Visitors look at the backyard from the family room after the house dedication and ribbon-cutting ceremony on Friday in Aldie, Va. Students who learned building trades at Loudoun County's Monroe Technology Center spent the last six years honing their skills on this luxury home. (Richard A. Lipski/The Washington Post)

After six years, a housing bust, weather delays and a lot of on-the-job training, a new home built almost entirely by students is going on the market in Loudoun County.

For $699,900, a new homeowner can take the keys and move into the light-filled four-bedroom, 31 / 2-bath luxury home in Aldie. And the students will move on to their next project.

But their contribution to the home is lasting, said Andrew Campbell, a lead teacher in the building and construction program who supervised the project.

“You can come back with your kids and grandkids one day and say, ‘I had a part in that,’ ” he told the dozens of students in button-down shirts and work boots who gathered near the front door of the red-brick house for a dedication ceremony Friday.

The home-building program at C.S. Monroe Technology Center in Leesburg is training students to work in a high-demand field in fast-growing Loudoun.

The shortage of skilled workers in the building trades is a national concern, but it’s particularly visible in Loudoun, where the appetite for homes is historically voracious and average home prices are high — and beginning to climb again.

Cody Francis, president of a foundation that supports the school system’s home-building program, said there is a “huge demand” for homegrown talent in the building trades.

The people who buy these houses work in information technology or for the government, while the people who build them “live farther out or farther in,” Francis said.

Monroe is pushing capacity with 540 students, but interest has spiked in new programs, such as computer engineering and design, while it has dropped off in others, said Wagner Grier, the school’s principal.

The school canceled its electrical program within the past decade after not a single student enrolled. It started a more popular program for computer networking. But soon, electrical companies were asking Monroe to offer more training because they needed more skilled labor, Grier said.

“Everybody is thinking about computers. That’s where you gotta go,” said Grier, quoting one of his former teachers. “But I still have not seen a computer build a house.”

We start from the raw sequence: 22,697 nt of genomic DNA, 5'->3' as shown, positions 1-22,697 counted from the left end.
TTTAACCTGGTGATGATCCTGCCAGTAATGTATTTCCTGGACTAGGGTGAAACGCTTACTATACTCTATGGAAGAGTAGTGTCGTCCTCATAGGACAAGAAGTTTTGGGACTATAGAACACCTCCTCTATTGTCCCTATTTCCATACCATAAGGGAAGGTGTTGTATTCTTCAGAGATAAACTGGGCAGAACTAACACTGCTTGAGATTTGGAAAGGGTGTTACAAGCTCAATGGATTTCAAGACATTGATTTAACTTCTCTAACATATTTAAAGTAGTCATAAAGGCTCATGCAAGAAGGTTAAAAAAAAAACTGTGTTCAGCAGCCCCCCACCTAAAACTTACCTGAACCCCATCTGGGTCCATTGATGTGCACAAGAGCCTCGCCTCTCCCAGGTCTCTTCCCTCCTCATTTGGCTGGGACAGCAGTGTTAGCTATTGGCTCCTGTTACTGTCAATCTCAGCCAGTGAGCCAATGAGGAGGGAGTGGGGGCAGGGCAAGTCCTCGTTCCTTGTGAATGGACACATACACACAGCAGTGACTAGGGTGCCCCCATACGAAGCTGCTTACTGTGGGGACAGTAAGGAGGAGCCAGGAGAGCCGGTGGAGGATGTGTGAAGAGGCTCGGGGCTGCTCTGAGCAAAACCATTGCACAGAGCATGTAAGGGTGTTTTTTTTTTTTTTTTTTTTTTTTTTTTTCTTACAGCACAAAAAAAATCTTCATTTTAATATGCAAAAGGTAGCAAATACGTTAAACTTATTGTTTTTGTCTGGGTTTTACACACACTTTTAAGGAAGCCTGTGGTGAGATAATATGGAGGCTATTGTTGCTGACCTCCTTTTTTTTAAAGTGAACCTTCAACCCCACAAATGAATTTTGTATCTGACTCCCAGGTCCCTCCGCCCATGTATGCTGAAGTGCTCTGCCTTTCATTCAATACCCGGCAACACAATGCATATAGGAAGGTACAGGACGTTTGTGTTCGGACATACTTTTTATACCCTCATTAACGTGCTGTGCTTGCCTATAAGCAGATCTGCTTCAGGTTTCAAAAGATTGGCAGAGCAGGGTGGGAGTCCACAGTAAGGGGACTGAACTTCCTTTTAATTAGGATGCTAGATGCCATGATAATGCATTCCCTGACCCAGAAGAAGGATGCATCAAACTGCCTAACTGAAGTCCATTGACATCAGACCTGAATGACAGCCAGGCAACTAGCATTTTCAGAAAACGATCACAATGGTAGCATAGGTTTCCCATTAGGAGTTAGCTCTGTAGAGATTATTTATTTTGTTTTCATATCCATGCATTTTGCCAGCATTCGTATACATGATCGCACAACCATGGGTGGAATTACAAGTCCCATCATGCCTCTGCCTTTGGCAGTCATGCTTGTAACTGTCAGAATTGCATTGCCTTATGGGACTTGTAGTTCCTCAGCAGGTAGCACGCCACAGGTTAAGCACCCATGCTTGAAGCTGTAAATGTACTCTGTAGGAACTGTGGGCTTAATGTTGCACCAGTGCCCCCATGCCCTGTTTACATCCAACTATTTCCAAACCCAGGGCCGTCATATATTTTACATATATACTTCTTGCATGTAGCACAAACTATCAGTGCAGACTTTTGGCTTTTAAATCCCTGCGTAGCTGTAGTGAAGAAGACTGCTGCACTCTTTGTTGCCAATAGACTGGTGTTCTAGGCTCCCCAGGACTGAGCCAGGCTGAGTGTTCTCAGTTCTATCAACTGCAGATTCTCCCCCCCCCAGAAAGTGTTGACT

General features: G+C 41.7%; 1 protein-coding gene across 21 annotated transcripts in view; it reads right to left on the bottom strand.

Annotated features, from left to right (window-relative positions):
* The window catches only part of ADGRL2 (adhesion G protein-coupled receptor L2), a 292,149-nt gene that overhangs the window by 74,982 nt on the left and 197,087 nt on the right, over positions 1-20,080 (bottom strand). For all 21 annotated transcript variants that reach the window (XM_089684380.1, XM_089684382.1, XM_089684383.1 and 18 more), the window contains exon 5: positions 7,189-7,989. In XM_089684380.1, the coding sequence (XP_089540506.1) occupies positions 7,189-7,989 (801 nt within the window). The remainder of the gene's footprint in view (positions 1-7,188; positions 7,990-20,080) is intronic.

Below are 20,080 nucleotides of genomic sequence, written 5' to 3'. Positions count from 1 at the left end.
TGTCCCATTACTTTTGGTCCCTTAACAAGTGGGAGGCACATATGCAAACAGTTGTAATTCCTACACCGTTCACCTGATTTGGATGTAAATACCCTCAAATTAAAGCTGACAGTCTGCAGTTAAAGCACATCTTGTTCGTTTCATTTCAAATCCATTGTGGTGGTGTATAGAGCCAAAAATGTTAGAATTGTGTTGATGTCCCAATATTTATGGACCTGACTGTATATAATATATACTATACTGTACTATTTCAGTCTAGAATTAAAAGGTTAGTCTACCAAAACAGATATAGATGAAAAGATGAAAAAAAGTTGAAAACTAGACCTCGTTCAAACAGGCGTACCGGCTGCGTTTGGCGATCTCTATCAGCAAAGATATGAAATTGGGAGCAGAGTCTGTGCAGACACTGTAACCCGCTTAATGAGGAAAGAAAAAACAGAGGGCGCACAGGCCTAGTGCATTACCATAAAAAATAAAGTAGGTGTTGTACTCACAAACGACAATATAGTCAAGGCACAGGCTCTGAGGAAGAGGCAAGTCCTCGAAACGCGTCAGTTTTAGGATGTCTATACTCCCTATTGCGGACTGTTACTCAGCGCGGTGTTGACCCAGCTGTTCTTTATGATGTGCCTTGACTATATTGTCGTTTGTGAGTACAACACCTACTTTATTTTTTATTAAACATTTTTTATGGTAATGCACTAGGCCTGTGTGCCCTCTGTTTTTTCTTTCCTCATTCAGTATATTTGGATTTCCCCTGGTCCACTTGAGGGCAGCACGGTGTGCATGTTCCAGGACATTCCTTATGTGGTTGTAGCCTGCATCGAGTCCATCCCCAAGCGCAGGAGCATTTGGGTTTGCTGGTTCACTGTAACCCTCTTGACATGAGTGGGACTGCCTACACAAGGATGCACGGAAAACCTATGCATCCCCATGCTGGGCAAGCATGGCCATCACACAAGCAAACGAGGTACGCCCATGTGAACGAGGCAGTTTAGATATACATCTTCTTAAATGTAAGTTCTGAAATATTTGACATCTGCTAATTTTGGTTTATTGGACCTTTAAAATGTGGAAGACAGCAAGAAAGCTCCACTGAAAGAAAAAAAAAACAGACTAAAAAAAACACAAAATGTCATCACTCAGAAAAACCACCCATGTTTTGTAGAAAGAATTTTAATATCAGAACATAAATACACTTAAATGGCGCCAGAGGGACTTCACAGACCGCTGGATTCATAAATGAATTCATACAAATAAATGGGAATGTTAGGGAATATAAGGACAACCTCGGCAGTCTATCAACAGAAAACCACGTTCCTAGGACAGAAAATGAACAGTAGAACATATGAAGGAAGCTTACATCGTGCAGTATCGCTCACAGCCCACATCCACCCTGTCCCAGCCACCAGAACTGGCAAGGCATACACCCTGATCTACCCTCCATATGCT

Giving students a chance to build a house from scratch is an attraction for many, though.

Mike Fleming, a 22-year-old student in Monroe’s heating, ventilation and air-conditioning program, helped wire the kitchen and the air-conditioning system, he said.

When he finishes the two-year training program, he plans to pursue a job in the field.

“It pays well, and it’s more technical,” he said. “I don’t want to be stuck behind a desk.”

Students in Prince George’s County have built more than three dozen homes since 1981 through a similar program. Prince William County ended its home-building program in 2002 because of the high cost of land, school officials said.

This is the ninth house Loudoun students have built. The 1.4-acre lot was donated by a developer.

Proceeds will be used to pay for the next home project in Leesburg.

The project was the largest they had ever attempted — 5,000 square feet, including an unfinished basement. (It was also the slowest. School officials said the timeline worked out, though, because they are not trying to sell the house at the bottom of the market.)

An outside contractor did some of the riskier jobs, including the foundation and the roof. “Setting trusses is not for kids,” Campbell said.

But most of the work was done by students in the building and construction program, as well as programs in masonry, welding and other trades.

Karen Cooper, a Leesburg-based real estate agent who has sold multiple student-built homes, said that buyers have been happy with the quality of construction.

Campbell said quality control comes with lots of supervision and an abiding rule: “If the students do anything wrong, they tear it down and build it again,” Campbell said.

At the dedication, two deaf students from Monroe offered a tour of the house and some of the finishing touches they provided.

They installed trim around windows and put shelves and bars in closets with tight angles. They also helped paint, and then repaint, the sprawling master bedroom.

“The teacher wanted the brush strokes in a specific way, up and down, so we learned the exact, right way,” Ibrahim Piracha, 20, said through an interpreter.

The students said they don’t know what they want to do for their careers.

But when asked how it felt to see the house he helped build, Ricardo Soto made the sign for “proud.”